According to the Courrier International’s article The Silicon Valley Is Taking Over the World, Google and Facebook’s directors expressed their willingness to offer Internet to the Indian people for seemingly selfless reasons: “to reduce poverty, to improve education and to create jobs”. Insuring decent access to education and employment represent fields traditionally guaranteed by the state, but are here used by both multinationals in order to legitimize their will of penetrating the Indian market. They are thus infringing upon state responsibilities, which perhaps represents a threat to the Indian government. Indeed, if private companies can offer job growth and a better education, what core missions are left to the state? How can its sovereignty stand if it cannot solve problems inherent to all nation-states? Indeed, the “GAFA” companies (Google, Apple, Facebook and Amazon) are overstepping on the goals of even the UN as the organization wishes to achieve a global access to the Internet here by 2030.
In spite Facebook’s efforts, the Indian government didn’t agree to the company’s offer since it didn’t, according to several NGOs, follow the principle of Internet neutrality. The company wished to implant a Free Basics Internet plan that would grant free Internet access to the Indian population but for preselected websites only; NGOs concluded that the offer did not respect the notion of Internet neutrality, where the Internet is fully accessible in its entirety and under the same conditions for all people. In response, Facebook put in place a marketing campaign in India in order to sway popular opinion against the decision of the Indian government. Billboards were put up across the country and the company started a petition. Mark Zuckergburg even wrote a compelling piece published in Times of India asserting that “In every society, there are certain basic services that are so important for people’s wellbeing that we expect everyone to be able to access them freely.”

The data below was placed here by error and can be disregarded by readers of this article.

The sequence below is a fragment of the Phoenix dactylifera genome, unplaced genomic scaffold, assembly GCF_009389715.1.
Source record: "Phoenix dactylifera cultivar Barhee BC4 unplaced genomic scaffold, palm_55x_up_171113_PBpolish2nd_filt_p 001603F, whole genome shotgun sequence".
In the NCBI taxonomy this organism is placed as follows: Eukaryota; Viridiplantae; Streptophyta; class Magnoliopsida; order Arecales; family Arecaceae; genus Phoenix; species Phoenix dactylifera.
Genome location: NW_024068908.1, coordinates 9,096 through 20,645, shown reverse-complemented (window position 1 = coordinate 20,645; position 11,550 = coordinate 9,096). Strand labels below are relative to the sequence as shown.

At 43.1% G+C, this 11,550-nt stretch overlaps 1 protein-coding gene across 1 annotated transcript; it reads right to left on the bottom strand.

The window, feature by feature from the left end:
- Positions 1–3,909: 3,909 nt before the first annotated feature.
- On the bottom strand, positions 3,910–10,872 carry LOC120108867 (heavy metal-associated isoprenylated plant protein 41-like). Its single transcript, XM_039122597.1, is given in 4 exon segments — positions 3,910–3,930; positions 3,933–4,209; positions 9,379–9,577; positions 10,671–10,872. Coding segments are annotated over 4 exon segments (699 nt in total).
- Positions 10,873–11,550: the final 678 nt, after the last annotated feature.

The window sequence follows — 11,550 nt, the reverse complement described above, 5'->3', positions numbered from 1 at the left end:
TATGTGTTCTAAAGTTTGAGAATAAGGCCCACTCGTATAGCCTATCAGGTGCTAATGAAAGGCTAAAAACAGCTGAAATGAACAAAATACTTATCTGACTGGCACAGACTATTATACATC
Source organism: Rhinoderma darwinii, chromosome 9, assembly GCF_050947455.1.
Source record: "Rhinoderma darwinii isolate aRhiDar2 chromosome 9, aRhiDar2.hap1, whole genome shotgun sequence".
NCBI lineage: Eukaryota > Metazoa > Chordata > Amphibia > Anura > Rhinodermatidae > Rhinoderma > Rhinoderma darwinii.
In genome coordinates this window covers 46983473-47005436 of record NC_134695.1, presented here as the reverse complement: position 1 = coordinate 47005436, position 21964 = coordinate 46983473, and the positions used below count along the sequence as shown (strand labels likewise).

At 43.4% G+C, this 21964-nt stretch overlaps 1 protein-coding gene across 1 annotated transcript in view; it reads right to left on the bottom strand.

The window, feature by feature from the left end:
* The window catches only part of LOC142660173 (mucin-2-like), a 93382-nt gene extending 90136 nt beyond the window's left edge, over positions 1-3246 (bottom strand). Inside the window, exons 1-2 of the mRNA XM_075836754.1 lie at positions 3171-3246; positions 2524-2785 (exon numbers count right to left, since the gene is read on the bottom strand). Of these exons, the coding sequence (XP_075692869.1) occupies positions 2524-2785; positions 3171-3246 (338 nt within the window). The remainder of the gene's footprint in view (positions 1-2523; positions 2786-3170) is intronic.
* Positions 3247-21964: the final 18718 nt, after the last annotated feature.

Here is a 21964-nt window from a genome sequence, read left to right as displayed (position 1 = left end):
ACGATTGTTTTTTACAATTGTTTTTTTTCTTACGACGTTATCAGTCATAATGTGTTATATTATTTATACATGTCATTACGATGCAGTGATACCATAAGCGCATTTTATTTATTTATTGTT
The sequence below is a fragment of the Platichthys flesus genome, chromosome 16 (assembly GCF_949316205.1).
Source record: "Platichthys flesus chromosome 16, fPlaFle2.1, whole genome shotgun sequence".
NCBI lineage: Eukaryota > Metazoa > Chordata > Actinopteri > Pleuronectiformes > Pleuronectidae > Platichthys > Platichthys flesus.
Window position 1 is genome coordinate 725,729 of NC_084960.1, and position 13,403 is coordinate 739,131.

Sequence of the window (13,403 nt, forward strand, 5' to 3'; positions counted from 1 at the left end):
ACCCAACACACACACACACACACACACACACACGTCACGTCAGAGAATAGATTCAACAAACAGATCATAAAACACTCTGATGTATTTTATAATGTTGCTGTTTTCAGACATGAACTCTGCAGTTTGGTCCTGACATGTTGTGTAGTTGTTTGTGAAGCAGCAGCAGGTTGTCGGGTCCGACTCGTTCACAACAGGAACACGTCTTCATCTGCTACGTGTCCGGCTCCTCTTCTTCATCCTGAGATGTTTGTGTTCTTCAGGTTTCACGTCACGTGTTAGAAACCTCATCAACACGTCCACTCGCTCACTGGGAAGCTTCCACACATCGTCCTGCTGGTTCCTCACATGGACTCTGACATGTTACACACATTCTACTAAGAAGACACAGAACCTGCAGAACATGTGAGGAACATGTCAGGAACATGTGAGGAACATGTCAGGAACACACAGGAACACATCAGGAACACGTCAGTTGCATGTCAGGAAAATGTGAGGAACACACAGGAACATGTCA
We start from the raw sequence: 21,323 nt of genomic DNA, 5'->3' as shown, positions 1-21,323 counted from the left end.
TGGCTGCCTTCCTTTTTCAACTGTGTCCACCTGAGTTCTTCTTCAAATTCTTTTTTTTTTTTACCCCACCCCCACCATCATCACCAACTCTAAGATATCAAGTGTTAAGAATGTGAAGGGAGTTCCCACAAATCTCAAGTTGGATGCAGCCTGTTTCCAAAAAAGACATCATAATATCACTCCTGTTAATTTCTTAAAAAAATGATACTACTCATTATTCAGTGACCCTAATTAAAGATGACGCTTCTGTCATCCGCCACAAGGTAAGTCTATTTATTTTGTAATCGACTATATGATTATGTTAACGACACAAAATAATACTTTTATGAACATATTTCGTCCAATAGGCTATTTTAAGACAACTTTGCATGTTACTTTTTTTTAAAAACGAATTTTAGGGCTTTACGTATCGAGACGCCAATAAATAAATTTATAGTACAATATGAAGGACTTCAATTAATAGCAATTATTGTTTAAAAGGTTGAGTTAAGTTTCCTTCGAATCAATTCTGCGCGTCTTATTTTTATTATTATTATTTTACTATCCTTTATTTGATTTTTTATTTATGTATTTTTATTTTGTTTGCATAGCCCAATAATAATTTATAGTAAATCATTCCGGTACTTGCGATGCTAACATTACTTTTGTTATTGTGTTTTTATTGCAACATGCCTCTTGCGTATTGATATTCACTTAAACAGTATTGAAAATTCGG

If the government is not capable of offering basic services to its population, shouldn’t it accept the help of external actors? To insure the comfort of its population and the growth of its country, it should. Even though the traditional definition of state sovereignty does not completely apply to the modern world we live in, it gives us a chance to redefine it. Moreover, states should accept working with outside partners in order to implement new ways of offering services to its population if needs be. It can be a first step to creating a more relevant form of government suited to twenty-first century politics.
 KUCHLER Hannah, La Silicon Valley envahit le monde, 18 mars 2016, Courrier International, n°1327.